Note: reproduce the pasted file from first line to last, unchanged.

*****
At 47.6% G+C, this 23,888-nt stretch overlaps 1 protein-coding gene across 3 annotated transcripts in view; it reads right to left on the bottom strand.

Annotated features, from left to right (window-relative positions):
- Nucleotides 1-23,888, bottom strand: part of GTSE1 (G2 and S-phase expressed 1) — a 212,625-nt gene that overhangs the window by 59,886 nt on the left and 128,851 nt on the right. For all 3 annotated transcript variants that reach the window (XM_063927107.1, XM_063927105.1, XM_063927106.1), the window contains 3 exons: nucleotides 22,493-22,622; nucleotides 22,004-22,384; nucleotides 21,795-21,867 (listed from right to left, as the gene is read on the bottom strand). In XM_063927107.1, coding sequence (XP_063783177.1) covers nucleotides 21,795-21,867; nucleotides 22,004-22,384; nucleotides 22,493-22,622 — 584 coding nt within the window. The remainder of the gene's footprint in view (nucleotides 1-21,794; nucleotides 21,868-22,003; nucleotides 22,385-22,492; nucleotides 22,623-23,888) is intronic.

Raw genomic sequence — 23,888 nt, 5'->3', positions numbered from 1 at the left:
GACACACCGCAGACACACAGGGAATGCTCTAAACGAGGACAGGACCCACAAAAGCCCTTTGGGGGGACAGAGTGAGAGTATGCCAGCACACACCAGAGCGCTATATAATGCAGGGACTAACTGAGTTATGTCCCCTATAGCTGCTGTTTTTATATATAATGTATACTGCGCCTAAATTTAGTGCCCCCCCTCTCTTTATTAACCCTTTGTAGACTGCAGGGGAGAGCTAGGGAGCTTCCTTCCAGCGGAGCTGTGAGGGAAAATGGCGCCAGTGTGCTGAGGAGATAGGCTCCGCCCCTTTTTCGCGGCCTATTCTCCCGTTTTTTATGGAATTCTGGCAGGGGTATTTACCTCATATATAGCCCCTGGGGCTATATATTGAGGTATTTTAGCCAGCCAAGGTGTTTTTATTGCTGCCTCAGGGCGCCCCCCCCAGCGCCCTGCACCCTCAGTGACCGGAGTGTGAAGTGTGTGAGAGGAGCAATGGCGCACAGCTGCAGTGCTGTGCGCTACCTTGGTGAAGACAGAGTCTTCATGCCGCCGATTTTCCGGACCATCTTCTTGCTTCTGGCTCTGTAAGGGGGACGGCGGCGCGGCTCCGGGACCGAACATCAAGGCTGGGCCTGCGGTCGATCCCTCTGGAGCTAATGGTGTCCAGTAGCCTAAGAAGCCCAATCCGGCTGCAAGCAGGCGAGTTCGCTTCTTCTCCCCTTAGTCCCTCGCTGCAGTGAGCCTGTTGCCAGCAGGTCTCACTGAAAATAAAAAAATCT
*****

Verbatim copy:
At 47.6% G+C, this 23,888-nt stretch overlaps 1 protein-coding gene across 3 annotated transcripts in view; it reads right to left on the bottom strand.

Annotated features, from left to right (window-relative positions):
- Nucleotides 1-23,888, bottom strand: part of GTSE1 (G2 and S-phase expressed 1) — a 212,625-nt gene that overhangs the window by 59,886 nt on the left and 128,851 nt on the right. For all 3 annotated transcript variants that reach the window (XM_063927107.1, XM_063927105.1, XM_063927106.1), the window contains 3 exons: nucleotides 22,493-22,622; nucleotides 22,004-22,384; nucleotides 21,795-21,867 (listed from right to left, as the gene is read on the bottom strand). In XM_063927107.1, coding sequence (XP_063783177.1) covers nucleotides 21,795-21,867; nucleotides 22,004-22,384; nucleotides 22,493-22,622 — 584 coding nt within the window. The remainder of the gene's footprint in view (nucleotides 1-21,794; nucleotides 21,868-22,003; nucleotides 22,385-22,492; nucleotides 22,623-23,888) is intronic.

Raw genomic sequence — 23,888 nt, 5'->3', positions numbered from 1 at the left:
GACACACCGCAGACACACAGGGAATGCTCTAAACGAGGACAGGACCCACAAAAGCCCTTTGGGGGGACAGAGTGAGAGTATGCCAGCACACACCAGAGCGCTATATAATGCAGGGACTAACTGAGTTATGTCCCCTATAGCTGCTGTTTTTATATATAATGTATACTGCGCCTAAATTTAGTGCCCCCCCTCTCTTTATTAACCCTTTGTAGACTGCAGGGGAGAGCTAGGGAGCTTCCTTCCAGCGGAGCTGTGAGGGAAAATGGCGCCAGTGTGCTGAGGAGATAGGCTCCGCCCCTTTTTCGCGGCCTATTCTCCCGTTTTTTATGGAATTCTGGCAGGGGTATTTACCTCATATATAGCCCCTGGGGCTATATATTGAGGTATTTTAGCCAGCCAAGGTGTTTTTATTGCTGCCTCAGGGCGCCCCCCCCAGCGCCCTGCACCCTCAGTGACCGGAGTGTGAAGTGTGTGAGAGGAGCAATGGCGCACAGCTGCAGTGCTGTGCGCTACCTTGGTGAAGACAGAGTCTTCATGCCGCCGATTTTCCGGACCATCTTCTTGCTTCTGGCTCTGTAAGGGGGACGGCGGCGCGGCTCCGGGACCGAACATCAAGGCTGGGCCTGCGGTCGATCCCTCTGGAGCTAATGGTGTCCAGTAGCCTAAGAAGCCCAATCCGGCTGCAAGCAGGCGAGTTCGCTTCTTCTCCCCTTAGTCCCTCGCTGCAGTGAGCCTGTTGCCAGCAGGTCTCACTGAAAATAAAAAAATCT